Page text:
In this 2014 opinion, Kavanaugh argued that the Environmental Protection Agency must take monetary costs into consideration when deciding whether to regulate emissions from power plants. The appeals court affirmed the emissions standard set by the EPA in 2012 for mercury and other pollutants from coal- and oil-fired electric utility steam generating units.

One of the key issues in the case was whether EPA was required to consider the costs imposed by the rule. The majority of the court agreed with the EPA that it did not have to consider the costs. In his dissent, Kavanaugh wrote that it came as a “surprise” that the EPA did not consider costs.

This last, I suspect, is why Trump chose him. As with Justice Gorsuch, who has vocally opposed judicial deference to the administrative state, Kavanaugh seems inclined to limit the power of the regulatory agencies, or at least to keep that power within a less expansive scope than the “liberal” members of the Court.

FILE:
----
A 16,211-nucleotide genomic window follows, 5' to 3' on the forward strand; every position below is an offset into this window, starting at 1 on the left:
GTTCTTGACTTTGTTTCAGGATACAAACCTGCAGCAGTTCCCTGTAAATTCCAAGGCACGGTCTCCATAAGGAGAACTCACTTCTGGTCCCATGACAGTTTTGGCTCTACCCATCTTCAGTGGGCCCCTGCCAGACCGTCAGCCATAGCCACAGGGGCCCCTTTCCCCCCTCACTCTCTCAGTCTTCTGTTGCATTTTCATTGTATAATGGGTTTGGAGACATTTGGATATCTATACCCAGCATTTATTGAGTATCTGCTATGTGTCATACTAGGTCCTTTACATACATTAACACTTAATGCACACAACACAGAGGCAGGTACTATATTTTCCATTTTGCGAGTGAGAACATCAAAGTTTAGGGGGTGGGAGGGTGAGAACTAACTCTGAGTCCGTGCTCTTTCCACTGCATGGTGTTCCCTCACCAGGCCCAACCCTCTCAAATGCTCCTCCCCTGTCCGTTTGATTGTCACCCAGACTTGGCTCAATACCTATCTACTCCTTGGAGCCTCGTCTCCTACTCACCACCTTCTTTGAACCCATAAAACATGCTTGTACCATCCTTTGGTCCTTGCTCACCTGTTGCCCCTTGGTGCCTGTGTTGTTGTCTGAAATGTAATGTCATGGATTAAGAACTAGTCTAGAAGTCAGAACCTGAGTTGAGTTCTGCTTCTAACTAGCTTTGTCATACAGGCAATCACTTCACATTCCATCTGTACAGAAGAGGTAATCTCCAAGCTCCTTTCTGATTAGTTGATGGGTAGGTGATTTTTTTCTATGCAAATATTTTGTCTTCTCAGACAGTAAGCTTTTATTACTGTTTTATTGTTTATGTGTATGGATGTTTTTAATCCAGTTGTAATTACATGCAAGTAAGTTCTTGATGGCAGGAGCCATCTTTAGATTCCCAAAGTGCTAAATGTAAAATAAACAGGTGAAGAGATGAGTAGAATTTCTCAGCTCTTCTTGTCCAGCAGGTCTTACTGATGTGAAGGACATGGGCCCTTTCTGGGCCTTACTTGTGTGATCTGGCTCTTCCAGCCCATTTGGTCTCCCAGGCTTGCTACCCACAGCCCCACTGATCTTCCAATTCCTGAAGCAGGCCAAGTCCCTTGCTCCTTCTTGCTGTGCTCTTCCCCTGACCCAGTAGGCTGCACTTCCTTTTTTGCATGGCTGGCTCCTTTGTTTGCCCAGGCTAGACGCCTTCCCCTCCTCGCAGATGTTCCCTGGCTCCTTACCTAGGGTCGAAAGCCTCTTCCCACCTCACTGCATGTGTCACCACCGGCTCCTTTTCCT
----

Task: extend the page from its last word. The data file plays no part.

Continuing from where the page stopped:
Democrats have, of course, issued pro forma denunciations of Kavanaugh. Some are more pro forma than others, such as one press release dismissing Kavanaugh as an “extremist”—except that it was clearly written before the announcement, and someone forgot to include the actual name of the nominee, so it merely denounces the placeholder “XX.”

It is the duty of the opposition to oppose, so naturally most Democrats will oppose Kavanaugh simply because he is not on their side of the political debate. That’s fine, and they are presumably representing the will of their constituents back home. But unless they can come up with something more than that, they will not be able to convince Republican senators and the few conservative Democrats from “red states” like West Virginia. So I expect Kavanaugh to be confirmed. Religious conservatives are a bit disappointed that Trump passed over Amy Coney Barrett—a devout Catholic, mother of seven, and a guaranteed vote to overturn Roe v. Wade—but they’ll get over it.